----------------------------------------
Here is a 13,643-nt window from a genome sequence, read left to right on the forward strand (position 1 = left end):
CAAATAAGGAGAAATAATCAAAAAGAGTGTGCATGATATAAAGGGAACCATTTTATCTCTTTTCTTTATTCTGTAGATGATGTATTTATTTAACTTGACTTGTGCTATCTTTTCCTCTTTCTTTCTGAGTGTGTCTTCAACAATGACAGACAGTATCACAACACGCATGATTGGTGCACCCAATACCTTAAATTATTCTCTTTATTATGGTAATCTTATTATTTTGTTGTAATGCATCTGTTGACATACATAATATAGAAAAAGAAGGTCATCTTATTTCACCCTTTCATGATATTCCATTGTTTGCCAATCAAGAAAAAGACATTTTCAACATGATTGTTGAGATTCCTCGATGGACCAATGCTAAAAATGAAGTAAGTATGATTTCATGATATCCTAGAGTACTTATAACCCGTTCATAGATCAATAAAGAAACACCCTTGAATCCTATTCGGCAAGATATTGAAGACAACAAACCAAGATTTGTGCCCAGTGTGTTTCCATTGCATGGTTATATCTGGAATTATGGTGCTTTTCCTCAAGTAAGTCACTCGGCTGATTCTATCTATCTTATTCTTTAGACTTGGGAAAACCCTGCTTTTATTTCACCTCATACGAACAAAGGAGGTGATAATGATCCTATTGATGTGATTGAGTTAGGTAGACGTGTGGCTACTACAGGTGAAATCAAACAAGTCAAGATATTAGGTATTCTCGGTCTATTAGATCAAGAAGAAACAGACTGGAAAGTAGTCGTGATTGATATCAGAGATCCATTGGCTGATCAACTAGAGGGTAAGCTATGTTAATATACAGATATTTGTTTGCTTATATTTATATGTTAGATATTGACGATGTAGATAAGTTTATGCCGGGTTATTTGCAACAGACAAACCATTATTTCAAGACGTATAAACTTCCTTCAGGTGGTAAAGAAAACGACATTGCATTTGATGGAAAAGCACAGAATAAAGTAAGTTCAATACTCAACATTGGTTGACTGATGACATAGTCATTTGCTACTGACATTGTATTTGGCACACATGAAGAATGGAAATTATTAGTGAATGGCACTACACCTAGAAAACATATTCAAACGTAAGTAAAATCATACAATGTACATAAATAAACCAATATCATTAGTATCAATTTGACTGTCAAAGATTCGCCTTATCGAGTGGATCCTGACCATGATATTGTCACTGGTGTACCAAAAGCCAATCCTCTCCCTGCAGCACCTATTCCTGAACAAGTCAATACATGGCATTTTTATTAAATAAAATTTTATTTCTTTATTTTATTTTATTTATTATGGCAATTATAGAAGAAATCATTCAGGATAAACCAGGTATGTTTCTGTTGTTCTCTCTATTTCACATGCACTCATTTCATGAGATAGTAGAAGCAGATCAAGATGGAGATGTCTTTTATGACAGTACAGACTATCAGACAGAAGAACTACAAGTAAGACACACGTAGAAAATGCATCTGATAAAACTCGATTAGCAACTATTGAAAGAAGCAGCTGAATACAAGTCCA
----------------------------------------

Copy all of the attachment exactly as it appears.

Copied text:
Here is a 13,643-nt window from a genome sequence, read left to right on the forward strand (position 1 = left end):
CAAATAAGGAGAAATAATCAAAAAGAGTGTGCATGATATAAAGGGAACCATTTTATCTCTTTTCTTTATTCTGTAGATGATGTATTTATTTAACTTGACTTGTGCTATCTTTTCCTCTTTCTTTCTGAGTGTGTCTTCAACAATGACAGACAGTATCACAACACGCATGATTGGTGCACCCAATACCTTAAATTATTCTCTTTATTATGGTAATCTTATTATTTTGTTGTAATGCATCTGTTGACATACATAATATAGAAAAAGAAGGTCATCTTATTTCACCCTTTCATGATATTCCATTGTTTGCCAATCAAGAAAAAGACATTTTCAACATGATTGTTGAGATTCCTCGATGGACCAATGCTAAAAATGAAGTAAGTATGATTTCATGATATCCTAGAGTACTTATAACCCGTTCATAGATCAATAAAGAAACACCCTTGAATCCTATTCGGCAAGATATTGAAGACAACAAACCAAGATTTGTGCCCAGTGTGTTTCCATTGCATGGTTATATCTGGAATTATGGTGCTTTTCCTCAAGTAAGTCACTCGGCTGATTCTATCTATCTTATTCTTTAGACTTGGGAAAACCCTGCTTTTATTTCACCTCATACGAACAAAGGAGGTGATAATGATCCTATTGATGTGATTGAGTTAGGTAGACGTGTGGCTACTACAGGTGAAATCAAACAAGTCAAGATATTAGGTATTCTCGGTCTATTAGATCAAGAAGAAACAGACTGGAAAGTAGTCGTGATTGATATCAGAGATCCATTGGCTGATCAACTAGAGGGTAAGCTATGTTAATATACAGATATTTGTTTGCTTATATTTATATGTTAGATATTGACGATGTAGATAAGTTTATGCCGGGTTATTTGCAACAGACAAACCATTATTTCAAGACGTATAAACTTCCTTCAGGTGGTAAAGAAAACGACATTGCATTTGATGGAAAAGCACAGAATAAAGTAAGTTCAATACTCAACATTGGTTGACTGATGACATAGTCATTTGCTACTGACATTGTATTTGGCACACATGAAGAATGGAAATTATTAGTGAATGGCACTACACCTAGAAAACATATTCAAACGTAAGTAAAATCATACAATGTACATAAATAAACCAATATCATTAGTATCAATTTGACTGTCAAAGATTCGCCTTATCGAGTGGATCCTGACCATGATATTGTCACTGGTGTACCAAAAGCCAATCCTCTCCCTGCAGCACCTATTCCTGAACAAGTCAATACATGGCATTTTTATTAAATAAAATTTTATTTCTTTATTTTATTTTATTTATTATGGCAATTATAGAAGAAATCATTCAGGATAAACCAGGTATGTTTCTGTTGTTCTCTCTATTTCACATGCACTCATTTCATGAGATAGTAGAAGCAGATCAAGATGGAGATGTCTTTTATGACAGTACAGACTATCAGACAGAAGAACTACAAGTAAGACACACGTAGAAAATGCATCTGATAAAACTCGATTAGCAACTATTGAAAGAAGCAGCTGAATACAAGTCCA